MANILA - The Philippines is considering re-issuing a buy tender or doing a government-to-government deal for its rice import requirement of up to 500,000 tonnes, after rejecting all offers in a tender that closed on Wednesday because the prices were too high.
The imports, originally for arrival between September and November, were meant to beef up state stockpiles and bring down local retail prices. Expensive domestic rice has helped push food price inflation to its highest in more than five years.
The government had set an undisclosed budget of $456.60 per tonne and rejected bids that came in ranging from $460 to $496.75 per tonne.
Food security chief, Francis Pangilinan, said he was seeking a special meeting of the government panel that approves rice imports as early as Thursday to decide between the two options.
"We either rebid or go to government-to-government importation," he told reporters after the National Food Authority (NFA), the state grains procurement agency, announced its rejection of the bids submitted in Wednesday's tender.
Four traders submitted bids, namely Vietnam's Vinafood 1 and Vinafood 2 and global commodities traders Louis Dreyfus and LG International.
The budgeted price may have been "unrealistic" because it was set two weeks ago, said NFA Spokesman Rex Estoperez. The state stockpiles were still at "safe" levels despite the possible delay in shipment, he said.
The Philippines can enter into government-to-government deals with Vietnam and Cambodia, with which it has emergency supply agreements. A similar agreement with Thailand expired last year.
MORE IMPORTS POSSIBLE
A new supply deal would bring the Philippines' total duty-free shipments this year to around 1.7 million tonnes, the most in four years. Additionally, the private sector can import 350,000 tonnes this year subject to a 40 percent tariff.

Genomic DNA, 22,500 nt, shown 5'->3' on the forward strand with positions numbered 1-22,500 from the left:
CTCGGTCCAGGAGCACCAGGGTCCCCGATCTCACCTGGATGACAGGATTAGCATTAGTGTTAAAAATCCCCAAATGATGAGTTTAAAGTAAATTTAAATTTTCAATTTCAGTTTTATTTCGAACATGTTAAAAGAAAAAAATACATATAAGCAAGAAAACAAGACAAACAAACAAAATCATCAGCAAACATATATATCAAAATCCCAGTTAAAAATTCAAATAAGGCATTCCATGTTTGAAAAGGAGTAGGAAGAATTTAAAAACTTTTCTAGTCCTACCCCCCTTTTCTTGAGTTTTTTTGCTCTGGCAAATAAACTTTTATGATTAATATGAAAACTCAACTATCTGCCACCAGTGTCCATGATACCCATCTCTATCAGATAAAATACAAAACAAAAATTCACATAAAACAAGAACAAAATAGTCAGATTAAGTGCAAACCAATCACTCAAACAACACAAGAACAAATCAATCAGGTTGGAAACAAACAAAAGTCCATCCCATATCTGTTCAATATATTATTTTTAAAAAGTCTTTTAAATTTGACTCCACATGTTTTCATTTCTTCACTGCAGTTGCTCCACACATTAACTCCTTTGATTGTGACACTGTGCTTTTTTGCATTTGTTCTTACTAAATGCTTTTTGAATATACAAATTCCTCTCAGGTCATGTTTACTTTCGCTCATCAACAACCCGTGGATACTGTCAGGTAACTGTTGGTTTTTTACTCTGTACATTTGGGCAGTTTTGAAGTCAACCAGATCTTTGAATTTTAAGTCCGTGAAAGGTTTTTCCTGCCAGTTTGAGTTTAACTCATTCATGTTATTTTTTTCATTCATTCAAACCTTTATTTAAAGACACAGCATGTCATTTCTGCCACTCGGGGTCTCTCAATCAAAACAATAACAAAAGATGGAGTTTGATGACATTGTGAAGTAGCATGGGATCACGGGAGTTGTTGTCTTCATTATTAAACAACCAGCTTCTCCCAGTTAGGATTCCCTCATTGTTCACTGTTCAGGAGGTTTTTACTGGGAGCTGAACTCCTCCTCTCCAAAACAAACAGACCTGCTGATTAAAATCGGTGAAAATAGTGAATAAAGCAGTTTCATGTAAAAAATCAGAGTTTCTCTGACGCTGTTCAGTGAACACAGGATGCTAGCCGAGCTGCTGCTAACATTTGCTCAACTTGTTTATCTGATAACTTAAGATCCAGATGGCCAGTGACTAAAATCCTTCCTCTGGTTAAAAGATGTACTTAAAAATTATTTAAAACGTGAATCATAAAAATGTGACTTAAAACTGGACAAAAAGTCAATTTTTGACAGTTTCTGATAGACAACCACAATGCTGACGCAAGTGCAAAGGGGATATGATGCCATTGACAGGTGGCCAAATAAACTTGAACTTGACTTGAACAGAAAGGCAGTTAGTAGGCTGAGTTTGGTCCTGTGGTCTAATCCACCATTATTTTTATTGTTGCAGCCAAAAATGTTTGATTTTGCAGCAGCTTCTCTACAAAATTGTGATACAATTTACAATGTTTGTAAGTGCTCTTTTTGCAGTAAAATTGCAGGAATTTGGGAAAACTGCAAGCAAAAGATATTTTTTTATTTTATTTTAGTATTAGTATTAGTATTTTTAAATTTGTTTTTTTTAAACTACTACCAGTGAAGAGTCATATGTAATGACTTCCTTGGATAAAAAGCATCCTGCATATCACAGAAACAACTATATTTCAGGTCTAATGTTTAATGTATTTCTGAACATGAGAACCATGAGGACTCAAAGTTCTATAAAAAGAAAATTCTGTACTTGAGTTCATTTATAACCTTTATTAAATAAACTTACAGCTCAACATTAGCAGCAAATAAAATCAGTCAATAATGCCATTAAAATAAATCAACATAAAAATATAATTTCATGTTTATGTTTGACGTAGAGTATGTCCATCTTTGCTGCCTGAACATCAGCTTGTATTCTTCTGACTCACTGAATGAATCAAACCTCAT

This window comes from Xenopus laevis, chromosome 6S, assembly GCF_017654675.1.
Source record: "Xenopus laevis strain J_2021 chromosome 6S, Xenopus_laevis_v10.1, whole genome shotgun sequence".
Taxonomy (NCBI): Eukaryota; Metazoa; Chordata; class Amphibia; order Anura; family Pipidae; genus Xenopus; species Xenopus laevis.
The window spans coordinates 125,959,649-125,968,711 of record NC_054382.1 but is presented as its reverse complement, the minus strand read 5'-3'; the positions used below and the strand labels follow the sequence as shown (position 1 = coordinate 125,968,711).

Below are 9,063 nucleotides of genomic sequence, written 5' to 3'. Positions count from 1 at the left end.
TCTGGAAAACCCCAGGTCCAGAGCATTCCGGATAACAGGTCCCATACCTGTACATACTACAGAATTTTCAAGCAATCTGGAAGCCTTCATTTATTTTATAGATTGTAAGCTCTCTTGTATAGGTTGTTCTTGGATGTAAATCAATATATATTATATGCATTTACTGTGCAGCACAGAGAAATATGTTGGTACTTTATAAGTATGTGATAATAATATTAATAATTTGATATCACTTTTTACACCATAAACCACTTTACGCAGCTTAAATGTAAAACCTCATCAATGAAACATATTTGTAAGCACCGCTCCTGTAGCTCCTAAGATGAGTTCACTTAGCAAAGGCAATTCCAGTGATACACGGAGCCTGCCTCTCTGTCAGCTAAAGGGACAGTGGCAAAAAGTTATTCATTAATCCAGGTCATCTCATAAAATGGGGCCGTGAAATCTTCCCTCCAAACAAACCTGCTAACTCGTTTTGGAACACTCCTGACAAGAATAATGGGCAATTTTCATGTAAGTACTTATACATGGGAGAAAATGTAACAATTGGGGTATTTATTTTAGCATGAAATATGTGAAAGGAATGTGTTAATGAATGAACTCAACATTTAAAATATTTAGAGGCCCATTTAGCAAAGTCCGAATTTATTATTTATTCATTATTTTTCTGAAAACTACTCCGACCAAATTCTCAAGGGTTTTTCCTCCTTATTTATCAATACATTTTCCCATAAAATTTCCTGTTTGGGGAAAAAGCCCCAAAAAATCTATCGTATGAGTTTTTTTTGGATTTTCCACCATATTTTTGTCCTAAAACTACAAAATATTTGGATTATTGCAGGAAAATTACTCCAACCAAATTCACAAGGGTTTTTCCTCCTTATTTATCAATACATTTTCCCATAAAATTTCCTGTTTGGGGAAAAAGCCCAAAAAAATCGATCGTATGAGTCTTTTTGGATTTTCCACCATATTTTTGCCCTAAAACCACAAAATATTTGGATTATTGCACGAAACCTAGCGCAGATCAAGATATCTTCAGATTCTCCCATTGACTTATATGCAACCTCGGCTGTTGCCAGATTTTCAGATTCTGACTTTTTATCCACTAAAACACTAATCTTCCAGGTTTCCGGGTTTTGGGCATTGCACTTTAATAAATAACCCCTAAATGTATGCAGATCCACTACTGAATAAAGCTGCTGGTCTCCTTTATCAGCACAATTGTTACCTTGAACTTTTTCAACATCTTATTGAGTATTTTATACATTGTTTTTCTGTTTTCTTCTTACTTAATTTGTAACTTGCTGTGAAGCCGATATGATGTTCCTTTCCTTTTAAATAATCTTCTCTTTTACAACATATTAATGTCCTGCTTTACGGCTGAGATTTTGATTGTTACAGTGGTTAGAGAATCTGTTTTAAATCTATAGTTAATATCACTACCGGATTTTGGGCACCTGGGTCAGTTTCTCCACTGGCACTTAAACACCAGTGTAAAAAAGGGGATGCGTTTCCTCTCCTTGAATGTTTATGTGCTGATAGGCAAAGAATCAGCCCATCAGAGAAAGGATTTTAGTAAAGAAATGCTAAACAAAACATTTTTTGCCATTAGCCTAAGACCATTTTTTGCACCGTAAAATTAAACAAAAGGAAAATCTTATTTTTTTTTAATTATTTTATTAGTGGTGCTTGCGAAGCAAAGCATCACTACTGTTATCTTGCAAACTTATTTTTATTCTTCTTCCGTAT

The Philippines expects to miss its rice output target of 19.07 million tonnes this year by 2 percent, based on the latest forecast by the Philippine Statistics Authority.
The forecast could be revised down if strong typhoons hit rice-producing provinces in the second half of the year and damage crops or prevent farmers from planting more.
With crop losses possible in the next four months, the government has also authorized the NFA to import 500,000 tonnes more for emergency needs, on top of the volumes tendered on Wednesday and in previous months.
Major rice exporters such as Vietnam and Thailand are looking for any signs the Philippines may need to import more, hoping to unload grain from their huge stockpiles.
Vietnamese rice prices are expected to rise over the next few weeks on expectations that the supplies to fill Philippine demand will come from Vietnam, traders said on Wednesday.
Vietnamese 5 percent broken grade rice was quoted at $450-$455 a tonne, free-on-board Saigon Port, on Wednesday, compared with $455 a week ago.
With Philippine rice imports this year possibly exceeding 2 million tonnes, the country is on track to become the world's No.3 buyer as ranked by the United States Department of Agriculture (USDA), up from the No.8 spot last year.
The USDA has forecast that the Philippines may also need to import as much as 1.6 million tonnes in 2015.
The Philippines has agreed to loosen tariff restrictions on rice imports starting next year under a new deal with the World Trade Organisation.